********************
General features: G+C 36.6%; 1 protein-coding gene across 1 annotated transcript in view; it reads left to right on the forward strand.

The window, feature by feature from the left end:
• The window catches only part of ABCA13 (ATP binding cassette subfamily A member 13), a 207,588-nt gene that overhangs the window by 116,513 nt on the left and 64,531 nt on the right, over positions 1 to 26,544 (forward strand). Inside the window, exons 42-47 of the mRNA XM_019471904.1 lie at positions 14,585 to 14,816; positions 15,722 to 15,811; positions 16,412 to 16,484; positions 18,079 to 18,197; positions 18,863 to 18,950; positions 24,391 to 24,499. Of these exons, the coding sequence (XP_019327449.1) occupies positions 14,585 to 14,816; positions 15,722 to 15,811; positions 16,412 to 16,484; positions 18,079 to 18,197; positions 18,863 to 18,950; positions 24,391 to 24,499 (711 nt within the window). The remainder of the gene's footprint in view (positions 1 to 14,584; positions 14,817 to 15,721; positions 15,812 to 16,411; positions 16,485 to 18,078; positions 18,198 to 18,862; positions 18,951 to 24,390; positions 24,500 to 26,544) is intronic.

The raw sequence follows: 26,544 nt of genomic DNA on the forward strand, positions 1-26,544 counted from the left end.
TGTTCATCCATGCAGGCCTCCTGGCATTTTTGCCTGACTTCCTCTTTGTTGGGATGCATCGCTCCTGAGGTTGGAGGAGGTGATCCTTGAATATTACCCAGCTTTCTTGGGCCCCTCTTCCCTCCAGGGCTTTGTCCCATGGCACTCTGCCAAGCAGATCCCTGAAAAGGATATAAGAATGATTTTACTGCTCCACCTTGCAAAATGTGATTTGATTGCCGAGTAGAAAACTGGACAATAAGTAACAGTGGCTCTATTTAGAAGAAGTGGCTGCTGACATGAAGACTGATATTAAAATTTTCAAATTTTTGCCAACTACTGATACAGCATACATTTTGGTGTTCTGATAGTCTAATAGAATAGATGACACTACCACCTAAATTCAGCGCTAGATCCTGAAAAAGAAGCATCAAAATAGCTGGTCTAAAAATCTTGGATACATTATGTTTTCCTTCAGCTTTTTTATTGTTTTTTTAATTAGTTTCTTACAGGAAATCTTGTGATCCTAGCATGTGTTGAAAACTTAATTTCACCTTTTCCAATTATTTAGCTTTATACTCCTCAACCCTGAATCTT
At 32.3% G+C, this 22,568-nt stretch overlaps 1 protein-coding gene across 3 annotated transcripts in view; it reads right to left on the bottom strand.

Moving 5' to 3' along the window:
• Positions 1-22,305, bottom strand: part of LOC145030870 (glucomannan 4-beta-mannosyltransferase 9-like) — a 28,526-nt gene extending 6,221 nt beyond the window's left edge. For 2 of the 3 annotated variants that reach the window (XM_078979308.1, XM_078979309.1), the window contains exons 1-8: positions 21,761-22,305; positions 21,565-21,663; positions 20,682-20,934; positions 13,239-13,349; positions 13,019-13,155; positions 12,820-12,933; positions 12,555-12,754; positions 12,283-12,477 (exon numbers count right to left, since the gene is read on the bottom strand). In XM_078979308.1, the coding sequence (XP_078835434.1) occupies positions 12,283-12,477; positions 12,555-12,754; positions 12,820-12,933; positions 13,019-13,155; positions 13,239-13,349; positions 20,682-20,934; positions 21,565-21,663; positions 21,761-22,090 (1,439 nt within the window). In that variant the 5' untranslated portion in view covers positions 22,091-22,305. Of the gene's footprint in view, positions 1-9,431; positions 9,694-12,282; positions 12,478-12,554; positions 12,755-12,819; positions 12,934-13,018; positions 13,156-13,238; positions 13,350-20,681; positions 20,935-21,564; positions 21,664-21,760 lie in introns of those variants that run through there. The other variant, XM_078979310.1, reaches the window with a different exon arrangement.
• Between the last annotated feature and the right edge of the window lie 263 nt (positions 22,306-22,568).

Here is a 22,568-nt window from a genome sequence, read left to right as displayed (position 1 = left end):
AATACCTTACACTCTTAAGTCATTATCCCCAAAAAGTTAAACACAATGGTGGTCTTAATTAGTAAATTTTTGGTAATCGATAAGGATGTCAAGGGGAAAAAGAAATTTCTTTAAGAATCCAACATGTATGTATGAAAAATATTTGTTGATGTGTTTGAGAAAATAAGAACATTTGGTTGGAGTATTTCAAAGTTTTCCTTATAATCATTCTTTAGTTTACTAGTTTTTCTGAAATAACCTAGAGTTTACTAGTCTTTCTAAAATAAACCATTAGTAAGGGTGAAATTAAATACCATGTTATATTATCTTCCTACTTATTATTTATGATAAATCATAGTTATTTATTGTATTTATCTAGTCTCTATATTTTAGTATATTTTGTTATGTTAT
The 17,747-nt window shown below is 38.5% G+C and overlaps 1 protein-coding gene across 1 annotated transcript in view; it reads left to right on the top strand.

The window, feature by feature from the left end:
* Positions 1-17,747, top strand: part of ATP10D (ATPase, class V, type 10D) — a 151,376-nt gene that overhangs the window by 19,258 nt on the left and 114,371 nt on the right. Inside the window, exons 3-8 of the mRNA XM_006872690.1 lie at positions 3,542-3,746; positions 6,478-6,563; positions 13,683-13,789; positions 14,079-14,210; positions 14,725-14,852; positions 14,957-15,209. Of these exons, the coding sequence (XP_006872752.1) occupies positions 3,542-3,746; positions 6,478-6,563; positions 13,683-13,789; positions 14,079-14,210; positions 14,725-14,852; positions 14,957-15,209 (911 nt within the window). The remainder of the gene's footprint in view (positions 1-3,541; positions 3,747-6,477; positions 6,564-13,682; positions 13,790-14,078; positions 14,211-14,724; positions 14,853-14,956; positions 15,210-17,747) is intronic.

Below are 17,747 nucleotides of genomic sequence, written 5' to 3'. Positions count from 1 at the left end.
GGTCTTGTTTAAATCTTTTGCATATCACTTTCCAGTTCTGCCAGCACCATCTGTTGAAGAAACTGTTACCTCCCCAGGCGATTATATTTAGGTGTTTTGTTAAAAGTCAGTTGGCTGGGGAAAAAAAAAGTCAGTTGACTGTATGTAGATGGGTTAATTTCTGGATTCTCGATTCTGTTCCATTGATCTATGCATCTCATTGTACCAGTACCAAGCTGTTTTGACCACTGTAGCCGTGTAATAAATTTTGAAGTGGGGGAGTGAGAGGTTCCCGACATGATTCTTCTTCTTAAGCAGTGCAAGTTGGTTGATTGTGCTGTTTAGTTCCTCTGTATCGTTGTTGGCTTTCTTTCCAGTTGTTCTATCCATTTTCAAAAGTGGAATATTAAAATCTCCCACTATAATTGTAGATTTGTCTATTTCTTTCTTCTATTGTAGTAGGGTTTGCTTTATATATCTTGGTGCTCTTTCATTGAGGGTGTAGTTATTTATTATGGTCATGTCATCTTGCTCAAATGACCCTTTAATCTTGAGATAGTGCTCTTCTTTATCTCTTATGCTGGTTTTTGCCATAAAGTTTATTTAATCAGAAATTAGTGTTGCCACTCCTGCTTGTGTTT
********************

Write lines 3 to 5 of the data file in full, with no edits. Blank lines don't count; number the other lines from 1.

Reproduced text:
• The window catches only part of ABCA13 (ATP binding cassette subfamily A member 13), a 207,588-nt gene that overhangs the window by 116,513 nt on the left and 64,531 nt on the right, over positions 1 to 26,544 (forward strand). Inside the window, exons 42-47 of the mRNA XM_019471904.1 lie at positions 14,585 to 14,816; positions 15,722 to 15,811; positions 16,412 to 16,484; positions 18,079 to 18,197; positions 18,863 to 18,950; positions 24,391 to 24,499. Of these exons, the coding sequence (XP_019327449.1) occupies positions 14,585 to 14,816; positions 15,722 to 15,811; positions 16,412 to 16,484; positions 18,079 to 18,197; positions 18,863 to 18,950; positions 24,391 to 24,499 (711 nt within the window). The remainder of the gene's footprint in view (positions 1 to 14,584; positions 14,817 to 15,721; positions 15,812 to 16,411; positions 16,485 to 18,078; positions 18,198 to 18,862; positions 18,951 to 24,390; positions 24,500 to 26,544) is intronic.

The raw sequence follows: 26,544 nt of genomic DNA on the forward strand, positions 1-26,544 counted from the left end.
TGTTCATCCATGCAGGCCTCCTGGCATTTTTGCCTGACTTCCTCTTTGTTGGGATGCATCGCTCCTGAGGTTGGAGGAGGTGATCCTTGAATATTACCCAGCTTTCTTGGGCCCCTCTTCCCTCCAGGGCTTTGTCCCATGGCACTCTGCCAAGCAGATCCCTGAAAAGGATATAAGAATGATTTTACTGCTCCACCTTGCAAAATGTGATTTGATTGCCGAGTAGAAAACTGGACAATAAGTAACAGTGGCTCTATTTAGAAGAAGTGGCTGCTGACATGAAGACTGATATTAAAATTTTCAAATTTTTGCCAACTACTGATACAGCATACATTTTGGTGTTCTGATAGTCTAATAGAATAGATGACACTACCACCTAAATTCAGCGCTAGATCCTGAAAAAGAAGCATCAAAATAGCTGGTCTAAAAATCTTGGATACATTATGTTTTCCTTCAGCTTTTTTATTGTTTTTTTAATTAGTTTCTTACAGGAAATCTTGTGATCCTAGCATGTGTTGAAAACTTAATTTCACCTTTTCCAATTATTTAGCTTTATACTCCTCAACCCTGAATCTT